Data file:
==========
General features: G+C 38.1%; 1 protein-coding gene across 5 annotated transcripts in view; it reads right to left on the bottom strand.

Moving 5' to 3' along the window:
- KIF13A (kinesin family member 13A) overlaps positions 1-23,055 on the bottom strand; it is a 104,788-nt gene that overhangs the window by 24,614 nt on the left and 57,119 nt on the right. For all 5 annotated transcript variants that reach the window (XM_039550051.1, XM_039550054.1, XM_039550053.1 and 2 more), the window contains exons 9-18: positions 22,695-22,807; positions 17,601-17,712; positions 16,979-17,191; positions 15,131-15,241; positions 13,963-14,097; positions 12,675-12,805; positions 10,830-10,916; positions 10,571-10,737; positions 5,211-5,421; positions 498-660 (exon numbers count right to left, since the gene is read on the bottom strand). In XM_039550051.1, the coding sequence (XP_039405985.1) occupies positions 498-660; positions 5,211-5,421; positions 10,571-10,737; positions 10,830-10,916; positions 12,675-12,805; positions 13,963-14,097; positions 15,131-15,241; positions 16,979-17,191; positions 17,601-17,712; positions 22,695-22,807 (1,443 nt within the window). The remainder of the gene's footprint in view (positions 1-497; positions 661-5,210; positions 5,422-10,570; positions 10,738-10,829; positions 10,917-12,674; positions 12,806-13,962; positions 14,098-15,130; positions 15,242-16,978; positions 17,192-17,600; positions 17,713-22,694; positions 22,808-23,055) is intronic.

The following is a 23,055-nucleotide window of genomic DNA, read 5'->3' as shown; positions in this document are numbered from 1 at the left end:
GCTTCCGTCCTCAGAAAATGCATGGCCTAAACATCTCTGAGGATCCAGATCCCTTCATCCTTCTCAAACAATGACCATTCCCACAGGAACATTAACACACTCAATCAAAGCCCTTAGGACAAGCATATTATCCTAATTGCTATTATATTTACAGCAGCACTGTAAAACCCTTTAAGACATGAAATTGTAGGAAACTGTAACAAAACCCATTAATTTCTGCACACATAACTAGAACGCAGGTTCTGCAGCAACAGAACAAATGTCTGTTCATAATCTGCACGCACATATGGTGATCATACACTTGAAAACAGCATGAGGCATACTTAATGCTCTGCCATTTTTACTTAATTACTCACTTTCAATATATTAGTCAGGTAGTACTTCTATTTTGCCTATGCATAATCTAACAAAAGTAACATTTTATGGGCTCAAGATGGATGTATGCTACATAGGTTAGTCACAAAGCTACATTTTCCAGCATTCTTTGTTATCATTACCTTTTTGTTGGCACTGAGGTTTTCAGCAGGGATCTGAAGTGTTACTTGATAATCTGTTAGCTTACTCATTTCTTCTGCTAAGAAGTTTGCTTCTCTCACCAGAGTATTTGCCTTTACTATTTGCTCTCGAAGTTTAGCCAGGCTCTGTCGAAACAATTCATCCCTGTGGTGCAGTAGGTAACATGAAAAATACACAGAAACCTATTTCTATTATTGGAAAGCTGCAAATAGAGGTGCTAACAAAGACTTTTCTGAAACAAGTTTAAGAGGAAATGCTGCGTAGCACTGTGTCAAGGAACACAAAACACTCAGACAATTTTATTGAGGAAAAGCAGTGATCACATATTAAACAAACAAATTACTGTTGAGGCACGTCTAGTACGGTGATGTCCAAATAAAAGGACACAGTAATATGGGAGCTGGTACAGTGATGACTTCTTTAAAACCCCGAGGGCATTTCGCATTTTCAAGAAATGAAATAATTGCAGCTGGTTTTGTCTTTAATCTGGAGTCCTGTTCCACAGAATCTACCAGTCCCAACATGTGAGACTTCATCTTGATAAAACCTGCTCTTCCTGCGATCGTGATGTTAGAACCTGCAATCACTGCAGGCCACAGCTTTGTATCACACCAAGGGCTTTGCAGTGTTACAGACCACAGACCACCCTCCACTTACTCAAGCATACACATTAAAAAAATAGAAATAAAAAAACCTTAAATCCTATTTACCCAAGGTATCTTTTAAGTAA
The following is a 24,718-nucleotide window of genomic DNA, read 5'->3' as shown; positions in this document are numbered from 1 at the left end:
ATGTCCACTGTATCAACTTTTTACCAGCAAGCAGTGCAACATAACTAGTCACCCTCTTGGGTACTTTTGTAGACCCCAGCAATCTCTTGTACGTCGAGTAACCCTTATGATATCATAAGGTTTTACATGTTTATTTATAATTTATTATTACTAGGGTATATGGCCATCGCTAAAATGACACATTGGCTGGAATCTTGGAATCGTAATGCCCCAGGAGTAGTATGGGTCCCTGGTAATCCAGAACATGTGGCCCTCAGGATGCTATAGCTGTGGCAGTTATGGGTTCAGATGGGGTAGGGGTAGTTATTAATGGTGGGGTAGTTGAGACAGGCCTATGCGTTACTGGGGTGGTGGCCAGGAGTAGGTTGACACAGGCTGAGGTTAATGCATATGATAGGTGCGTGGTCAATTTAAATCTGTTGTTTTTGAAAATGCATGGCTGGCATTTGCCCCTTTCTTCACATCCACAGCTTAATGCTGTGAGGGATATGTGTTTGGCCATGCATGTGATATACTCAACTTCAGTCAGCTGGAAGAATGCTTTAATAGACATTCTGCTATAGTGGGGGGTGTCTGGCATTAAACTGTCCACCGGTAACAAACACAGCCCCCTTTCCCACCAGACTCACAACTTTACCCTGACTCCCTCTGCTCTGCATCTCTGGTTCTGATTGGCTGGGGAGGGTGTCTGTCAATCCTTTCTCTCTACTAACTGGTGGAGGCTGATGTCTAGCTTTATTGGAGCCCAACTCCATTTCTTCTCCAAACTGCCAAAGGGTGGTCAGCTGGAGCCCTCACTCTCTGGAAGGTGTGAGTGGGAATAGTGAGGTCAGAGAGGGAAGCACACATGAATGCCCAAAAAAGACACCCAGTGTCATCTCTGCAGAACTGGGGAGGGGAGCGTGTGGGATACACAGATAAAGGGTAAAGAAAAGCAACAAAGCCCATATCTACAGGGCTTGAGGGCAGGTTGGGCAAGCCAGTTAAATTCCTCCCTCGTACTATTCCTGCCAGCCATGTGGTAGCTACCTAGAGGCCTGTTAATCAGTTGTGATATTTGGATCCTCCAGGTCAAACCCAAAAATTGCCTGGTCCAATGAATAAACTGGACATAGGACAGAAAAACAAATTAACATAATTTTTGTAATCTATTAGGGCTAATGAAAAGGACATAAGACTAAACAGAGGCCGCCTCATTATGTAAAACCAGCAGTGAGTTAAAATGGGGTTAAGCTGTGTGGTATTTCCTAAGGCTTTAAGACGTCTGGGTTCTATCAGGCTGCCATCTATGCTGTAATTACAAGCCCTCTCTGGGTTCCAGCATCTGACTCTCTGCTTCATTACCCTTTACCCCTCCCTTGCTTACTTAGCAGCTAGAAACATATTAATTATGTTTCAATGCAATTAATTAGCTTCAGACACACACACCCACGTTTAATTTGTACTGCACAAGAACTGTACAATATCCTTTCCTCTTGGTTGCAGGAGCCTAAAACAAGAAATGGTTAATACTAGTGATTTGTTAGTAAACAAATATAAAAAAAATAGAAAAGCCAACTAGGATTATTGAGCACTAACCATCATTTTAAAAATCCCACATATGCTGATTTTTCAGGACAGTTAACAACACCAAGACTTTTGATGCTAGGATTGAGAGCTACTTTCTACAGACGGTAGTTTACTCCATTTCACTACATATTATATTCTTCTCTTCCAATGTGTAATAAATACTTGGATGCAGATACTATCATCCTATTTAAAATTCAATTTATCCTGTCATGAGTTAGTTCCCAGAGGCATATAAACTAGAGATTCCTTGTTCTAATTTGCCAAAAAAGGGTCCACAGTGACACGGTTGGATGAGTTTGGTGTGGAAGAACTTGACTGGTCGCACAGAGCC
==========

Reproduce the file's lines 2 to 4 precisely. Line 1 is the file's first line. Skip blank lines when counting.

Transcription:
Moving 5' to 3' along the window:
- KIF13A (kinesin family member 13A) overlaps positions 1-23,055 on the bottom strand; it is a 104,788-nt gene that overhangs the window by 24,614 nt on the left and 57,119 nt on the right. For all 5 annotated transcript variants that reach the window (XM_039550051.1, XM_039550054.1, XM_039550053.1 and 2 more), the window contains exons 9-18: positions 22,695-22,807; positions 17,601-17,712; positions 16,979-17,191; positions 15,131-15,241; positions 13,963-14,097; positions 12,675-12,805; positions 10,830-10,916; positions 10,571-10,737; positions 5,211-5,421; positions 498-660 (exon numbers count right to left, since the gene is read on the bottom strand). In XM_039550051.1, the coding sequence (XP_039405985.1) occupies positions 498-660; positions 5,211-5,421; positions 10,571-10,737; positions 10,830-10,916; positions 12,675-12,805; positions 13,963-14,097; positions 15,131-15,241; positions 16,979-17,191; positions 17,601-17,712; positions 22,695-22,807 (1,443 nt within the window). The remainder of the gene's footprint in view (positions 1-497; positions 661-5,210; positions 5,422-10,570; positions 10,738-10,829; positions 10,917-12,674; positions 12,806-13,962; positions 14,098-15,130; positions 15,242-16,978; positions 17,192-17,600; positions 17,713-22,694; positions 22,808-23,055) is intronic.

The following is a 23,055-nucleotide window of genomic DNA, read 5'->3' as shown; positions in this document are numbered from 1 at the left end: